### Sport Collection

This is our collection of favourite mathematics and sport materials.

### Opening Patterns

Look at some of the patterns in the Olympic Opening ceremonies and see what shapes you can spot.

### Olympic Cards

Design your own scoring system and play Trumps with these Olympic Sport cards.

# Who Can Be the Winner?

## Who Can Be the Winner

Sean threw his beanbag $20$ paces. Henry threw his beanbag $18$ paces. Janine threw her beanbag $21$ paces.

Who was the winner?

James hopped on one leg for $25$ hops. Anna hopped on one leg for $32$ hops. Gina hopped on one leg for $29$ hops.

Who was the winner?

Amit ran across the playground in $20$ seconds. Sara took $18$ seconds. Marek took $17$ seconds.

Who was the winner?

Photograph acknowledgements
http://photographicdictionary.com/h/hop


### Why do this problem?

This problem gives the children experiences of different ways of winning. Usually children expect a larger score to be the winning one. This holds in many sports (high jump,  javelin throwing) but in timed events the smaller the number, the better. Confronting and discussing this contradiction may help them to understand some of the conversations about Olympic scores they may hear as well as supporting their longer term understanding of measure.

### Possible approach

As with many activities, this one becomes all the richer when the children actually do the activity. You could try all three competitions with your class as an introduction to the topic or use work they have already done in tackling Can you do it too?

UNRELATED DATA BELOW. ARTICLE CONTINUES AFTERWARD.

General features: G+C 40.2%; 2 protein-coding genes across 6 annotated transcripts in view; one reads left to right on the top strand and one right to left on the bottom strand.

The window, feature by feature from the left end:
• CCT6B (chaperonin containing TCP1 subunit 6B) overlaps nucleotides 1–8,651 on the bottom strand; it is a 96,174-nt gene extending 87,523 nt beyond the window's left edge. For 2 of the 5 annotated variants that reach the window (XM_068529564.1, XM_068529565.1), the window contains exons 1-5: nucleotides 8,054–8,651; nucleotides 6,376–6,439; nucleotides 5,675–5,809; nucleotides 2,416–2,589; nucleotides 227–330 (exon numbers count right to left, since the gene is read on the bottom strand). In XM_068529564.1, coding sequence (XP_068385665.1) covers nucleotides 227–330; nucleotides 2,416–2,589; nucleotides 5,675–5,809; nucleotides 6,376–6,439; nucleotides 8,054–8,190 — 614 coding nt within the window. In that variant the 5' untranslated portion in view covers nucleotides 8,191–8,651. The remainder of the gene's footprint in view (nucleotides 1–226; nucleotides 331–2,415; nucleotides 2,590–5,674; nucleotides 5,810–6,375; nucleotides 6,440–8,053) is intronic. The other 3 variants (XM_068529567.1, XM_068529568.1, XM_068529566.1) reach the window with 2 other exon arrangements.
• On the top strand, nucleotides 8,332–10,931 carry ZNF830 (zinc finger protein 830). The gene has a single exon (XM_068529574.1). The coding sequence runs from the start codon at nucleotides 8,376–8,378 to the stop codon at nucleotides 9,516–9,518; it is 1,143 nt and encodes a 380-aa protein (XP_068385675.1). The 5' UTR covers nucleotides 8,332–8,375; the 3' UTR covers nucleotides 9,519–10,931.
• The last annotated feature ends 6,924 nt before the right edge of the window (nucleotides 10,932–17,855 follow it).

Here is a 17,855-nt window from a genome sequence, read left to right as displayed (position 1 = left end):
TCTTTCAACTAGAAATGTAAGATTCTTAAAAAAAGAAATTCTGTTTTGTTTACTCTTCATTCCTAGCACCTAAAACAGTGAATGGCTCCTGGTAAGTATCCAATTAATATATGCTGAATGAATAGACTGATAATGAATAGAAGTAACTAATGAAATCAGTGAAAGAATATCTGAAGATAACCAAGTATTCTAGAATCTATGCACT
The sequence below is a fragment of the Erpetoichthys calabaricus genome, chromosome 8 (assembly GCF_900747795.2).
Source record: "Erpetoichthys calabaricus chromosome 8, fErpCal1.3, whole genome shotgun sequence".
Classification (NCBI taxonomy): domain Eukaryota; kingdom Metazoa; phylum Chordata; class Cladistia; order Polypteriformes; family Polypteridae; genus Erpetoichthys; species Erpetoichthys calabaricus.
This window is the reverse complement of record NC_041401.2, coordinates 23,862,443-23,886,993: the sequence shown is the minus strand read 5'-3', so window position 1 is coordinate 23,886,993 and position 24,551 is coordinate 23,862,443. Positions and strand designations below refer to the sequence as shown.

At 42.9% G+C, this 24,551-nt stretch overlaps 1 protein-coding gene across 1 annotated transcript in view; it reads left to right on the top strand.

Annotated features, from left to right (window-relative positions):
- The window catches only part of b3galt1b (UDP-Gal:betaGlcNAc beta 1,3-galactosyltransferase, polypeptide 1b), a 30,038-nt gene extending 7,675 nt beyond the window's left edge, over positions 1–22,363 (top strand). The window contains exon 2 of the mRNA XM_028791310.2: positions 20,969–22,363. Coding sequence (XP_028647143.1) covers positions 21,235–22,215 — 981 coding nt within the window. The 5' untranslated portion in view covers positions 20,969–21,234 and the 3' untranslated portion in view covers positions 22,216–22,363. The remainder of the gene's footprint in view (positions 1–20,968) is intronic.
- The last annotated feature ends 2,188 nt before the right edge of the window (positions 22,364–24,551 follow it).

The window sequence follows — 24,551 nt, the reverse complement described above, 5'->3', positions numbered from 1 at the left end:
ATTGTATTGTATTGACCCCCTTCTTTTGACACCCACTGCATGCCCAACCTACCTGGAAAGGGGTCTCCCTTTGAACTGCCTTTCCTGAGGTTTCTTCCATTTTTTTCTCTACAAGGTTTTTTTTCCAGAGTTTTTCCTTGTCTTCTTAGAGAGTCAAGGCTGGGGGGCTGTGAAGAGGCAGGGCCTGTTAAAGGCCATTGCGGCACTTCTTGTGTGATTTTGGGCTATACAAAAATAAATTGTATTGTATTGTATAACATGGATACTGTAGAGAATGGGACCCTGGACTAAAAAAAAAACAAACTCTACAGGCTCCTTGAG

If it's not possible to do a whole class activity, you could demonstrate one of the questions using three children. One is the winner. The children will need to share their understandings of what winning means, identify who is the winner  and to say how they know.
The paces activity activity is an ideal one to introduce the idea of using a standard measure for comparison. Does it matter that the paces are all different lengths? Why?

### Key questions

Who do you think will win? Why? how do you know?
Is it the highest number of .... or the lowest number?
Why?
Can you put the results in order to see who came first, second and third?
Was it a fair competition? Why?

### Possible extension

The children could try the competitions for themselves and order the results for the whole group. They could then identify who the gold, silver and bronze medal winners would be.
They could also look at some real results from Olympic competitions to find the gold, silver and bronze medal winners. This could contribute to your Olympic display.

### Possible support

Some children may need lots of support to make sense of the numbers and what they mean. Focus on a small group of activities where the higher number wins, then change to another where the shorter time wins. Understanding that the lower numbers are better results for some competitions but worse for others is tricky and will need a lot of work on the sense making aspects of the situation.